To be honest, I never really got into Wolfmother that much, but I am aware of who they are and what they do – and have always liked their sound. I was thus very excited to go to this concert without any expectations at all – which is probably the best way possible if you dig the unexpected. You just end up with lots of surprises – good and bad. So here they are.

Restless and energy-driven

First surprise: the band’s tempo and dynamics. Man, they played a set of twenty songs and took but three breaks (one to say hi, one to say thanks, and one before the encore), which lasted only a few seconds each. Which leads me to the next surprise: they hardly said a word to the audience. Apparently, Stockdale is not much of a talker, but it would definitely have been his role to communicate with the fans a bit more. However, the band did not seem as if they did not enjoy themselves on stage – so even though there was no communcation, there was still a lot of energy in the performance. Which is probably what saved them from an angry crowd.

Third surprise: Alex Carapetis is a damn great drummer. In fact, the drums were the only instrument that sounded as they should all the way through the show. The others, from guitar to bass and vocals sounded horrible most of the time. That night’s horrendous sound was yet another surprise for me. I do not know who was responsible for it, but honestly I’d rather not know – it was a real shame. The guitar sounded bad, the bass was too loud at times, whereas bassist Ian Peres‘ backing vocals were hardly audible at all. Well…drums and keyboard were fine, at least.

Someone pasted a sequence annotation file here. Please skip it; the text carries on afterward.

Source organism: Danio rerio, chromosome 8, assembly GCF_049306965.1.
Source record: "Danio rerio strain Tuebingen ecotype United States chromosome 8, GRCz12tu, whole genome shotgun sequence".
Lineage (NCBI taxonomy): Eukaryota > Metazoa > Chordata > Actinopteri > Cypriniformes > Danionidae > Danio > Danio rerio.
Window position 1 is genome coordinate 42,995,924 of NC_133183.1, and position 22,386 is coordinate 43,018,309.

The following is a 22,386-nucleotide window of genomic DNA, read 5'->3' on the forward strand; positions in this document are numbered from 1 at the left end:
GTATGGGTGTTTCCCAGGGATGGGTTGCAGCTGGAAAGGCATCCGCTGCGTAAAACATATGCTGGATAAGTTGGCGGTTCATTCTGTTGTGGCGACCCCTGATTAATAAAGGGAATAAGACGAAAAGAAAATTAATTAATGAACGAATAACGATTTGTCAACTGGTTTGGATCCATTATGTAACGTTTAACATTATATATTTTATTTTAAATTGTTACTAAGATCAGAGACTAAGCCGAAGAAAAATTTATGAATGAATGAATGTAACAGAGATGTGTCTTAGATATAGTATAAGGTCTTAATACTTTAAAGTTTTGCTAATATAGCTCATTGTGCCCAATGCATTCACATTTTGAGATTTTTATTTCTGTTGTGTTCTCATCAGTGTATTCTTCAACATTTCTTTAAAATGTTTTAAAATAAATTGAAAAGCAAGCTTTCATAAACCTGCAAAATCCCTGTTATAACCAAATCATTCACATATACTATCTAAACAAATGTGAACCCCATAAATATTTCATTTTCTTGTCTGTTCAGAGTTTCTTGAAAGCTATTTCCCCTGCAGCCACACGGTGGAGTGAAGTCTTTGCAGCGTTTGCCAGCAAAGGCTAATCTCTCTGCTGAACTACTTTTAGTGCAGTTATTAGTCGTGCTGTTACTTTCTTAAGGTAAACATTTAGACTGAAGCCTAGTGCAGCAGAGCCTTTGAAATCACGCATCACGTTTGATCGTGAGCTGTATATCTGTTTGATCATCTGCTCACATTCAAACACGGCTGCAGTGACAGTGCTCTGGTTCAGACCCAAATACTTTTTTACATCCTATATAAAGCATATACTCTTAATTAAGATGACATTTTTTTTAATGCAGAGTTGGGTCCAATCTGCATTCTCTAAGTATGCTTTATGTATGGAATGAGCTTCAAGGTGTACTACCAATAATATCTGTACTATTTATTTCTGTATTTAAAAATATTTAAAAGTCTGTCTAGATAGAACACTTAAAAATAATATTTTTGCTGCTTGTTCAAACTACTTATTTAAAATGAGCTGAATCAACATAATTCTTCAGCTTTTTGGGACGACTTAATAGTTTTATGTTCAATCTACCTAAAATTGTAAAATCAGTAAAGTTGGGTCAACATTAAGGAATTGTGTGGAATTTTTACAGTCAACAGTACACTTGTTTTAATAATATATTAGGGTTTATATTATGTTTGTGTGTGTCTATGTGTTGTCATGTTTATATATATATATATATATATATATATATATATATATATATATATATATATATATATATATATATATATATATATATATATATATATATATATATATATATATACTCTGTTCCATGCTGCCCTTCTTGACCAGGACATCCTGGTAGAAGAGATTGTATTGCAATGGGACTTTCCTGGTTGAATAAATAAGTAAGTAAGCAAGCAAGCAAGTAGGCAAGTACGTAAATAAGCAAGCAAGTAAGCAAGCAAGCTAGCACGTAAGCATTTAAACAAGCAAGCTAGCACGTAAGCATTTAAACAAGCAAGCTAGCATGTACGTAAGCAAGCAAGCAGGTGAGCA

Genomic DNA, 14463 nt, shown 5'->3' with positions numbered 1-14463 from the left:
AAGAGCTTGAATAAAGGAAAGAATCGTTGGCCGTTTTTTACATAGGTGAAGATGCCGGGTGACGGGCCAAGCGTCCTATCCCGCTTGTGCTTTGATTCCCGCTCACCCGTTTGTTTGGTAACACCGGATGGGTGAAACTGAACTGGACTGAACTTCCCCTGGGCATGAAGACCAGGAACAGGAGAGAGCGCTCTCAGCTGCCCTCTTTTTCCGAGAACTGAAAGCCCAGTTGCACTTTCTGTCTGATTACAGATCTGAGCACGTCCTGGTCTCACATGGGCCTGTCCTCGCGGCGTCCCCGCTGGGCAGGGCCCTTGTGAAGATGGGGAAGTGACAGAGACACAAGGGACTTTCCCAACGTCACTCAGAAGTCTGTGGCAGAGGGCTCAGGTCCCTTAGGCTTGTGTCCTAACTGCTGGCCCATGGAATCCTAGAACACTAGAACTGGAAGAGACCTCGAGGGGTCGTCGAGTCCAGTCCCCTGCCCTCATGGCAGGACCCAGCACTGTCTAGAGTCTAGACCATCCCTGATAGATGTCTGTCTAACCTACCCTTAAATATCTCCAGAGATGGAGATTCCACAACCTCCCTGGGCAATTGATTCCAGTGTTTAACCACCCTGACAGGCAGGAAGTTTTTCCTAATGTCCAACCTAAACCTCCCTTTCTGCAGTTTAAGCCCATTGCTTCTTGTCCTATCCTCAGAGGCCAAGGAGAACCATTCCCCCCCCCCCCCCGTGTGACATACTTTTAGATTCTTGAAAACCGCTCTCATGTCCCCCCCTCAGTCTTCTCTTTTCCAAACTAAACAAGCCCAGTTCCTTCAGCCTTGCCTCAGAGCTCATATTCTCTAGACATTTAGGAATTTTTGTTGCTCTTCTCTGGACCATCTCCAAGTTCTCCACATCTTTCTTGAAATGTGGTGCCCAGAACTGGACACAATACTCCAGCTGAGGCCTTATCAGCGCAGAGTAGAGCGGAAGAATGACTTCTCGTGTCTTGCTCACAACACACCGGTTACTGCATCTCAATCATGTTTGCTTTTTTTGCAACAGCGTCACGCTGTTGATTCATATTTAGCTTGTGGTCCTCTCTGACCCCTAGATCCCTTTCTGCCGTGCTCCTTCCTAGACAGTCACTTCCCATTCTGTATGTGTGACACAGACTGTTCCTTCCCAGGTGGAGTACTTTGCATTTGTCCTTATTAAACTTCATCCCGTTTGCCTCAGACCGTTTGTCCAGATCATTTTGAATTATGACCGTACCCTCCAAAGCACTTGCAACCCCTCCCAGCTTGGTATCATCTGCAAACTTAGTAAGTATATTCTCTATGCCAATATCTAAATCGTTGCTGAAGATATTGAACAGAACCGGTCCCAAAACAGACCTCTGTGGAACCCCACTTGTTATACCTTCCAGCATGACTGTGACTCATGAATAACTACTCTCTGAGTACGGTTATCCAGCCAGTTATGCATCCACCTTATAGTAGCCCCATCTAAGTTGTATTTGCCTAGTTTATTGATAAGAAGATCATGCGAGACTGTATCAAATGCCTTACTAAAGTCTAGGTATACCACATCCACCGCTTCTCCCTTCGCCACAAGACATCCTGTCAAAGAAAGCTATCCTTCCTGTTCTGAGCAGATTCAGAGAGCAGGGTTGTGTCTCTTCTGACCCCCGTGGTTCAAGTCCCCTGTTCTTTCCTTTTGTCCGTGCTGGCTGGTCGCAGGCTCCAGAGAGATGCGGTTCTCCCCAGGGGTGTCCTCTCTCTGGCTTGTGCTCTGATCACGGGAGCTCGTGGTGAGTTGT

Monotonous but special

I already mentioned that Wolfmother have a cool sound. The main reason behind that is Andrew Stockdale, who is basically the brain behind this music project. The other musicians are rather professionals hired to play along. Big part of the sound, however, is Stockdale’s special voice, which mostly reminds one of Jack White’s (whose, in turn, reminds one of Robert Plant’s). What I did not know, though – and that’s surprise no. 5 – was that besides its cool and bright timbre it is pretty monotonous, too. I haven’t heard Stockdale sing much more than five notes during that show. It’s not like he tries and fails – the songs are just composed that way, without exciting melodic vocal lines. And they are fine like that, just a bit monotonous after a while.

To summarise all of that, I was most impressed by their efficient way of performing, playing one song after the next without even considering to take a break. This is naturally the most professional way to play a gig and shows that the band is really tight and knows what’s going on. On the other hand, there is not much space left for interaction with the audience or spontaneous improvisation on stage. Still, they played well, and the bad sound was not their fault. So all in all I did enjoy this gig, and I am glad to have seen Wolfmother. They do make cool music that definitely comes from the right source of inspiration and surely motivate tons of young garage rock bands to continue doing their thing, which is exactly what today’s music needs.

Author: Robin Frank